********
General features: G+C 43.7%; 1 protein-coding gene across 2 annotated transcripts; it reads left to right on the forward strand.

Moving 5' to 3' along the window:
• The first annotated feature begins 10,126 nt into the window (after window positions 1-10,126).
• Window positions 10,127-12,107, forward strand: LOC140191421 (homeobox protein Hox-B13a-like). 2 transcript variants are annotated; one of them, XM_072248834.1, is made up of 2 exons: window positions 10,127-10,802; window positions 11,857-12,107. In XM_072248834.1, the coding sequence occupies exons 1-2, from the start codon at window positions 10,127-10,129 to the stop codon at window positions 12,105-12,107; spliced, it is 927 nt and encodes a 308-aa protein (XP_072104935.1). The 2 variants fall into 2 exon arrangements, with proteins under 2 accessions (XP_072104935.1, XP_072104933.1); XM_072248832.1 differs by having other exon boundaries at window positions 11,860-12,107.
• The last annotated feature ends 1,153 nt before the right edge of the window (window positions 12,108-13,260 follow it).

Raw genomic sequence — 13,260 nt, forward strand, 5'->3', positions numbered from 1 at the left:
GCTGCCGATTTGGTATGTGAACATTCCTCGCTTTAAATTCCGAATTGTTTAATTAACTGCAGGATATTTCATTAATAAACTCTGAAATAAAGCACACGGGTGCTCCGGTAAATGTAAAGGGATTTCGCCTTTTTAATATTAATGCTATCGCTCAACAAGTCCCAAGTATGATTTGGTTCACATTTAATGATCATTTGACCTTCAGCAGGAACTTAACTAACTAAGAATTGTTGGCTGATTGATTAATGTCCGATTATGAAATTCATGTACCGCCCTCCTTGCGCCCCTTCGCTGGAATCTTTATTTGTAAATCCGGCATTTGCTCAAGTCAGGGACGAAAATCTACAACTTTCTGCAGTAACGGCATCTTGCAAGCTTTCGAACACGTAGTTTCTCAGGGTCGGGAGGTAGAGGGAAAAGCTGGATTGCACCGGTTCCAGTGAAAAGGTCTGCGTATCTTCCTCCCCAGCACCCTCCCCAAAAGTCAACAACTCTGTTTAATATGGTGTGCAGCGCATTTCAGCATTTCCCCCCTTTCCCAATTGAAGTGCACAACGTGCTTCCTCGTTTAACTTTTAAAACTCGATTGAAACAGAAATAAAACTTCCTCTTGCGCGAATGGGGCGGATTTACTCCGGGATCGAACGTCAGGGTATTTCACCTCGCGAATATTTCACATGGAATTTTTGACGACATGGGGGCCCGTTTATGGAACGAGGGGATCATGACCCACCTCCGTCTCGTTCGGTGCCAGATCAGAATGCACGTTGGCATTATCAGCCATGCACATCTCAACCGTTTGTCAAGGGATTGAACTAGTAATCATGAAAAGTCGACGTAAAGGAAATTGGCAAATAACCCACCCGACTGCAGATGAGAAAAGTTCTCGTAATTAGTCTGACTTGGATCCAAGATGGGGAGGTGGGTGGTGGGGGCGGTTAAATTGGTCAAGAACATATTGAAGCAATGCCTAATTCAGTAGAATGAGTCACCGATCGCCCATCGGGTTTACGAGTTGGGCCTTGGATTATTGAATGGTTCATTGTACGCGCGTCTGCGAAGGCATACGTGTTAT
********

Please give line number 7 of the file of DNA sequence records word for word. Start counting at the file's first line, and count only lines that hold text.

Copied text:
GCTGCCGATTTGGTATGTGAACATTCCTCGCTTTAAATTCCGAATTGTTTAATTAACTGCAGGATATTTCATTAATAAACTCTGAAATAAAGCACACGGGTGCTCCGGTAAATGTAAAGGGATTTCGCCTTTTTAATATTAATGCTATCGCTCAACAAGTCCCAAGTATGATTTGGTTCACATTTAATGATCATTTGACCTTCAGCAGGAACTTAACTAACTAAGAATTGTTGGCTGATTGATTAATGTCCGATTATGAAATTCATGTACCGCCCTCCTTGCGCCCCTTCGCTGGAATCTTTATTTGTAAATCCGGCATTTGCTCAAGTCAGGGACGAAAATCTACAACTTTCTGCAGTAACGGCATCTTGCAAGCTTTCGAACACGTAGTTTCTCAGGGTCGGGAGGTAGAGGGAAAAGCTGGATTGCACCGGTTCCAGTGAAAAGGTCTGCGTATCTTCCTCCCCAGCACCCTCCCCAAAAGTCAACAACTCTGTTTAATATGGTGTGCAGCGCATTTCAGCATTTCCCCCCTTTCCCAATTGAAGTGCACAACGTGCTTCCTCGTTTAACTTTTAAAACTCGATTGAAACAGAAATAAAACTTCCTCTTGCGCGAATGGGGCGGATTTACTCCGGGATCGAACGTCAGGGTATTTCACCTCGCGAATATTTCACATGGAATTTTTGACGACATGGGGGCCCGTTTATGGAACGAGGGGATCATGACCCACCTCCGTCTCGTTCGGTGCCAGATCAGAATGCACGTTGGCATTATCAGCCATGCACATCTCAACCGTTTGTCAAGGGATTGAACTAGTAATCATGAAAAGTCGACGTAAAGGAAATTGGCAAATAACCCACCCGACTGCAGATGAGAAAAGTTCTCGTAATTAGTCTGACTTGGATCCAAGATGGGGAGGTGGGTGGTGGGGGCGGTTAAATTGGTCAAGAACATATTGAAGCAATGCCTAATTCAGTAGAATGAGTCACCGATCGCCCATCGGGTTTACGAGTTGGGCCTTGGATTATTGAATGGTTCATTGTACGCGCGTCTGCGAAGGCATACGTGTTAT